Ash Mistry and The Savage Fortress

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Sarwat Chaddas Blog

How I became a writer Part One

It took me a long time to become a writer. Say about 25 years. Firstly, in my defence and not because I ws just being lazy, I didn't know that I wanted to become one for most of that 25 years. But, even though I didn;t know it at the time, my training in storytelling began in the summer of 1981 when I played my first game of Dungeons and Dragons.

For those of you unfamiliar with roleplaying games the premise is simple. You take a group of friends. One is the Dungeon Master (or Games Master or Storyteller). He or she creates an adventure. This could be clearing out the goblin caves, or defeating the ancient vampire lord or freeing a village from a bunch of Mexican bandits. The DM details the opponents, any traps or surprises, then narrates the opening scene. Tradition dictates a stranger walking into a local tavern, wanting to recruit adventurers to sort out said goblins/vampire lord/bandits.

The other players have created a persona of the setting. For the traditional fantasy world we have the archetypal fighter, wizard, cleric and thief. These are known as classes. They could be human, elf, dwarf or hobbits. The players decide who they want to play and each class and race has its strengths and weaknesses. They then go off on the adventure, guided by the DM who explains who and what they encounter ('You come to a bridge guarded by a troll who demands your hobbit for food') and the player-characters rise to the challenge appropriately, either through negotiation or, more usually, through violence expressed by spells and swords. And so on, the challenges becoming more complex as the adventure heads towards the climax and the face off with the Big Bad.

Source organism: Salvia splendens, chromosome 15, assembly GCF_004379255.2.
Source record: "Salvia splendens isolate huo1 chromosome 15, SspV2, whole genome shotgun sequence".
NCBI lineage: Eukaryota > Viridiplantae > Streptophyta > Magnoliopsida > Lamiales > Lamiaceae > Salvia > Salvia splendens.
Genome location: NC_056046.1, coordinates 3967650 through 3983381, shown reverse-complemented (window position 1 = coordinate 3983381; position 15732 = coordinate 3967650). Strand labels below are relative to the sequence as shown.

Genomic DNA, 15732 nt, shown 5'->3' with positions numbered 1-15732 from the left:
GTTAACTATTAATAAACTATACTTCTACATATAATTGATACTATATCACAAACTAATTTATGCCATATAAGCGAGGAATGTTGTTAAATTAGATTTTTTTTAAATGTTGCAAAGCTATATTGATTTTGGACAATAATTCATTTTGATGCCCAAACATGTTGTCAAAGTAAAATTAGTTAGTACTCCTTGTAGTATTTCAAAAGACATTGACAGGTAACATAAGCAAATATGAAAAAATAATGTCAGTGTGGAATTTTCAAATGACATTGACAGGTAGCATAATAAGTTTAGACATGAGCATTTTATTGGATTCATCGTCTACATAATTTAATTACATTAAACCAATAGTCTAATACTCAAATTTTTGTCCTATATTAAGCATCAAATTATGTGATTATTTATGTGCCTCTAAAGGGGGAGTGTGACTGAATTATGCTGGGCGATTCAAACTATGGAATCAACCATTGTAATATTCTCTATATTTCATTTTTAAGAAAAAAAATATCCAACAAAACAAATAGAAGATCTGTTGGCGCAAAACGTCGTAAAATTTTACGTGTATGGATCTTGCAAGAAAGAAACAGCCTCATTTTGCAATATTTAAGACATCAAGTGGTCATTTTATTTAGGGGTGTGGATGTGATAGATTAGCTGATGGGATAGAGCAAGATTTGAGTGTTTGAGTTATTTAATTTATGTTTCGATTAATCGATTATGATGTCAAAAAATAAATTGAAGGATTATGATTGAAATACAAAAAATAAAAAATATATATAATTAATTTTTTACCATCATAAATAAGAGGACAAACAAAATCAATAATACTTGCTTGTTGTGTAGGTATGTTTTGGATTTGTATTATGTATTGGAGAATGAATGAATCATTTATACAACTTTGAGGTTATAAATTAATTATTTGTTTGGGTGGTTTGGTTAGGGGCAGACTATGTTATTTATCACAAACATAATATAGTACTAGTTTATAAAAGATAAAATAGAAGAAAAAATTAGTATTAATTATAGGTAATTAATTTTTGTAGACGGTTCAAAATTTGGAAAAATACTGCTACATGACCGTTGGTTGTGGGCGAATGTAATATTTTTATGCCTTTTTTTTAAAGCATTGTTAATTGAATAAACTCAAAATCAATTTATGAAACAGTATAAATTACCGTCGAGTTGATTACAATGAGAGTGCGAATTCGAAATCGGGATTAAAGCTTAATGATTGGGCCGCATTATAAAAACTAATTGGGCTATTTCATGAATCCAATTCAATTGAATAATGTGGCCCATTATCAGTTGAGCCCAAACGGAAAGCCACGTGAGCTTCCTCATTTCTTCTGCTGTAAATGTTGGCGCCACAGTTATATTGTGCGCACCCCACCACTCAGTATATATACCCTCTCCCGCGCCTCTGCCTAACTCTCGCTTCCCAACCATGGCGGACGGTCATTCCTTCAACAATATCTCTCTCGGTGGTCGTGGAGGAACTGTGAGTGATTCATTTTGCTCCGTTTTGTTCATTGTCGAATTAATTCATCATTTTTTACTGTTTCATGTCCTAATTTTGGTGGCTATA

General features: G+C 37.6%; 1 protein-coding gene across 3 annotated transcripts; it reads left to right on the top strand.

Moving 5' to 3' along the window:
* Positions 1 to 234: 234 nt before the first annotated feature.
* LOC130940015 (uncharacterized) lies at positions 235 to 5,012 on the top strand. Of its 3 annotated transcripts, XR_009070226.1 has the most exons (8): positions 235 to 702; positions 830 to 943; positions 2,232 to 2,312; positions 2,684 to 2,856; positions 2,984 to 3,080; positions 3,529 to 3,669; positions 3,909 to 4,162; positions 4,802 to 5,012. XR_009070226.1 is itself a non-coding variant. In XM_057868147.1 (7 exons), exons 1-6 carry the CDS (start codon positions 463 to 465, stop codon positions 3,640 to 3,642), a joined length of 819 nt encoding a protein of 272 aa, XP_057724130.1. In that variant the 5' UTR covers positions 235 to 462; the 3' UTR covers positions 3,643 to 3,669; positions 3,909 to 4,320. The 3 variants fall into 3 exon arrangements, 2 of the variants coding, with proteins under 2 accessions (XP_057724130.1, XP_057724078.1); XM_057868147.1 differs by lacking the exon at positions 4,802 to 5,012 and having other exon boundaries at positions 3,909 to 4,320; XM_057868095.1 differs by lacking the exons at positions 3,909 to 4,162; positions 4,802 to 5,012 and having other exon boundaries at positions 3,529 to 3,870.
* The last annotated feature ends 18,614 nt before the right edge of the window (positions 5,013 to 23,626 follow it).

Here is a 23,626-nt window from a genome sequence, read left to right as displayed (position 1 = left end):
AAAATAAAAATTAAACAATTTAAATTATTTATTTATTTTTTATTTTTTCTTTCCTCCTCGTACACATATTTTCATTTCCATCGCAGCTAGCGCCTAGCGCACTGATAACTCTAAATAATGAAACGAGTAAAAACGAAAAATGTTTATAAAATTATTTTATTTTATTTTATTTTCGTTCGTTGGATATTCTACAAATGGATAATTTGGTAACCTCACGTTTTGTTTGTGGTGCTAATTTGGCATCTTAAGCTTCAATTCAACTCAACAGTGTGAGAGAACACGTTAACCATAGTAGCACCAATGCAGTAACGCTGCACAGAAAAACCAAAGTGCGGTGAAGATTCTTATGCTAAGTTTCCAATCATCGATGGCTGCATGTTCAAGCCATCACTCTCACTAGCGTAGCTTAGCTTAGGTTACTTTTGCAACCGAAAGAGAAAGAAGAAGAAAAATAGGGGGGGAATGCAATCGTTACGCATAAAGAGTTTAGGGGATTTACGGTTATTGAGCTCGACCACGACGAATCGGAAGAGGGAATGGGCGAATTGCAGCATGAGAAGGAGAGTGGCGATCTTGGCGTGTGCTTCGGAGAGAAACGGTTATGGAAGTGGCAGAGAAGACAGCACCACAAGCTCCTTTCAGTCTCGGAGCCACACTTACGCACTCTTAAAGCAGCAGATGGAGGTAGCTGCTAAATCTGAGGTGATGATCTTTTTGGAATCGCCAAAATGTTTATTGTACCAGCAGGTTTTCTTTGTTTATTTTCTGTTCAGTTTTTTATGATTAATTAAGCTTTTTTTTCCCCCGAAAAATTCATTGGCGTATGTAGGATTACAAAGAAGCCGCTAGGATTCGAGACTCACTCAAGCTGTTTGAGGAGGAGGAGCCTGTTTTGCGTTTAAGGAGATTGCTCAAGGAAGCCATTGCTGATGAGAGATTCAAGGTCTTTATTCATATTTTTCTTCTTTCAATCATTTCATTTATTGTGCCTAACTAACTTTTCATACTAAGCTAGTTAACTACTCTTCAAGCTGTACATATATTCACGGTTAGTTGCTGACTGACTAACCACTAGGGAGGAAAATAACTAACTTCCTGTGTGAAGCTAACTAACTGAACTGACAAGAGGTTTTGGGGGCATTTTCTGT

I tell you, there was no greater thrill than facing down the evil vampire after having defeated his minions. I used to play fighter types so was always up front, injured, armour battered, but still defiant. What was best was you controlled the hero, decided his actions and suffered his fate, good or ill. You rolled dice to determine the success (or not) of you action, whether it was to swing your magic sword at the horde of werewolves or shoot an aroow or climb a wall or pick a lock, avoiding the poisoned needle hidden within. The games could last for years with characters going from eager young amateurs heading off to fight a bunch of orcs to legendary heroes facing down the mightiest of dragons and demon lords. You knew you'd arrived when you came up against a demonlord.

You name a genre, there was a game for it. Fantasy, espionage, wild west, steampunk, science fiction, cartoon, horror, the list was endless. One particular game, Vampire the Masquerade allowed you to take out the role of vampires (or kindred as they were called in the World of Darkness) and frankly, it's probably responsible for the entire vampire paranorm YA genre. I will happily admit my first two books, Devil's Kiss and Dark Goddess, were based on my early games of Vampire tM! I think that's why I write the genre I write.

Now, how does this relate to writing? Simple. Someone needs to write the adventure. Someone needs to build the setting, create the ambience, detail the motivations and abilities of the villain and the other inhabitants of the world. These are all basic skills in writing stories, don't you think?

I reckon I became a writer, in the end, because I couldn't earn money as a profesional roleplayer. Back in the 1980's, Roleplaying Games were king, but now they've been superseded by computer rpgs, which I think is a shame. They're still out there but I reckon (could be totally wrong, I hope I am) it's supported by a hardcore who played back in the day before the internet and World of Warcraft. 

After a long gap I'm back playing the games that I love (nay, ADORE!). I've met other writers who all started off as roleplayers and I think, especailly in teh fantasy genre, the vast majority probably played Dungeons and Dragons at some point early in their careers.

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